On August 31, Juche 64 (1975), President Kim Il Sung met Inomata Hisao, Managing Editor of Japan’s Kyodo News Service who was on a visit to Korea, and arranged a luncheon in his honour.
At the luncheon Inomata inquired about issues concerning Korea’s economic fields–industry, agriculture and mining.
The President gave clear-cut answers to his questions.
Inomata was deeply impressed by Kim Il Sung’s profound knowledge, and said: “Your Excellency Mr. President, you are better informed than the experts on several sectors of the national economy. Your range of knowledge is truly exceptional.”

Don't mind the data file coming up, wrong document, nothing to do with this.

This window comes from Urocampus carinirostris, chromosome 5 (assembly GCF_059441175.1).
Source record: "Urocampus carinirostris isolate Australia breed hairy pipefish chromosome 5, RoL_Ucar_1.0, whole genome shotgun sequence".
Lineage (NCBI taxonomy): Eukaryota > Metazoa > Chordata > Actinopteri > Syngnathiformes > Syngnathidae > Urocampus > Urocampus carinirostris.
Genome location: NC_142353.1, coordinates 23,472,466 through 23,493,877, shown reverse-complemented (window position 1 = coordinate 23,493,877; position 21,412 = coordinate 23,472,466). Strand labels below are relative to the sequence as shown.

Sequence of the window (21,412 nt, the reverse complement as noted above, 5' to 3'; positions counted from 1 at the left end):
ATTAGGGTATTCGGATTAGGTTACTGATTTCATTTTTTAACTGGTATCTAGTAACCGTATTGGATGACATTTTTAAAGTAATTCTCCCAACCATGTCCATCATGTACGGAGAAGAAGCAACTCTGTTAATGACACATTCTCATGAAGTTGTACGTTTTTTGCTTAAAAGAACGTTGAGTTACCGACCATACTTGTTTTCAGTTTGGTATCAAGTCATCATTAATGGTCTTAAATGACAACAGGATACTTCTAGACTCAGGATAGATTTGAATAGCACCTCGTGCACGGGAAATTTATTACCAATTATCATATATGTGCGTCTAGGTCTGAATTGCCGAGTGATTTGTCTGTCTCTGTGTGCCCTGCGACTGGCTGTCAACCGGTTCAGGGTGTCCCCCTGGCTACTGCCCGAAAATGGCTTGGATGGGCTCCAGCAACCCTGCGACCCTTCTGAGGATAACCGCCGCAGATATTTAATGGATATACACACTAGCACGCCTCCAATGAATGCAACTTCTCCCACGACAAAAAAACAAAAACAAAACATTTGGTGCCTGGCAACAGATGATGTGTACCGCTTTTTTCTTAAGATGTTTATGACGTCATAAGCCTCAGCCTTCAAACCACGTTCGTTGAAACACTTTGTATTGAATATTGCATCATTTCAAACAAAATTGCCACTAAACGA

Saying with a smile on his face that his compliments were quite excessive and that his knowledge was what he had been taught by the masses of the people, he continued: “I always go among the workers, farmers and scholars to talk to them. People offer me many good opinions. If one mingles with the masses, one will not commit the error of being subjective.”
He went on to say that, as the farmers had rich experience of agriculture, whereas the agronomists worked mainly with books, he could learn a lot from them.
“The masses, including the farmers, are my teacher.”